Citroen prototype smooths out bumpy rides with hydraulic cushions
Citroen is known for a few things, but the most prominent technological development in its history has to be the hydropneumatic suspension from the DS. It's credited with saving Charles de Gaulle's life, and makes for a magic carpet ride regardless of how rugged or rural the roads. In an attempt to inject some of this smooth-riding magic into its modern cars, the engineers at Citroen have developed a new hydraulic cushion suspension system.
Hydraulic cushions might sound like the sort of thing you'd buy on daytime television, but they're actually a clever way to stop vibrations and noise making their way into the cabin. Conventional suspension systems are generally made up of a shock absorber, a spring and mechanical bump stops. When a car reaches the end of its suspension travel and bottoms out these mechanical stops come into play abruptly, which can make for a jolting ride over big bumps and potholes.
Rather than using mechanical bump stops, Citroen's system uses a hydraulic cushion to regulate rebound and compression. When the suspension is getting close to the end of its travel, the hydraulic cushions gradually absorb the movement rather than abruptly stopping it, allowing for greater control all the way to the end of the suspension's travel.
According to the team behind it, this system helps to create a "flying carpet" effect, where the body stays isolated from any imperfections in the road surface because the suspension can be relaxed in the middle of its travel without making it loose and crashy over big imperfections.
Although this system should improve ride quality, there's more to Citroen's search for improved comfort than just clever bump stops, because the suspension doesn't work in total isolation. Instead, a car's body also plays a role in keeping you sheltered from unpleasant bumps and vibrations from the road below.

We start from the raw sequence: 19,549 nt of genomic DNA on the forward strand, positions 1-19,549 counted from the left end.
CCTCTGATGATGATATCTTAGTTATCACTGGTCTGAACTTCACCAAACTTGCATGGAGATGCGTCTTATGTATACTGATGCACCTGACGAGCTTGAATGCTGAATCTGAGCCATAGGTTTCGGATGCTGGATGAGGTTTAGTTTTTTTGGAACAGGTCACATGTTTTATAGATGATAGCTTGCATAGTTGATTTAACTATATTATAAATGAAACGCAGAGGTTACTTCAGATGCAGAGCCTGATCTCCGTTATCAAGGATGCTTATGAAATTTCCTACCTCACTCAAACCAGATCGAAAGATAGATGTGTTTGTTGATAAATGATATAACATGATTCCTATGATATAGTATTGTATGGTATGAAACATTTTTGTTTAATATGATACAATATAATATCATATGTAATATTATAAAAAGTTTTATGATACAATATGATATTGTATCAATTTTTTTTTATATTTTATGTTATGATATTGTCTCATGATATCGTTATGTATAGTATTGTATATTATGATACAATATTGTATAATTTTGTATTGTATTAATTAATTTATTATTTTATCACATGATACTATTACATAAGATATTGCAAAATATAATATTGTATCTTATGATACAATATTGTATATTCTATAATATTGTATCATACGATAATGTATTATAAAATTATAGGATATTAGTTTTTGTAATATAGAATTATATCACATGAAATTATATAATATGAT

Thanks to a unique structural bonding process, Citroen engineers say they've managed to improve overall body stiffness by around 20 percent without adding any weight. This helps to isolate it from any vibrations, and in turn makes for a more refined driving experience in the cabin. Subaru has tried to do the same thing with its new platform, which is stiffer than before.
The final piece of this smooth-riding puzzle is the seats. Considering they're where you spend 100 percent of your time in the car, it seems like a good idea to dedicate some serious time to getting them right. For Citroen, that means looking to the world of bedding to create memory seats that use polyurethane, viscoelastic and textured foams for a better ride.
Although they don't go quite as far as the German Chiropractic Association approved seats in the Vauxhall Insignia, the seats in upcoming Citroens will also take into account the curve of your back for a better driving position.
All of these features show up its Advanced Comfort Lab prototype vehicle, but Citroen says they're cost effective enough to work in production models right now.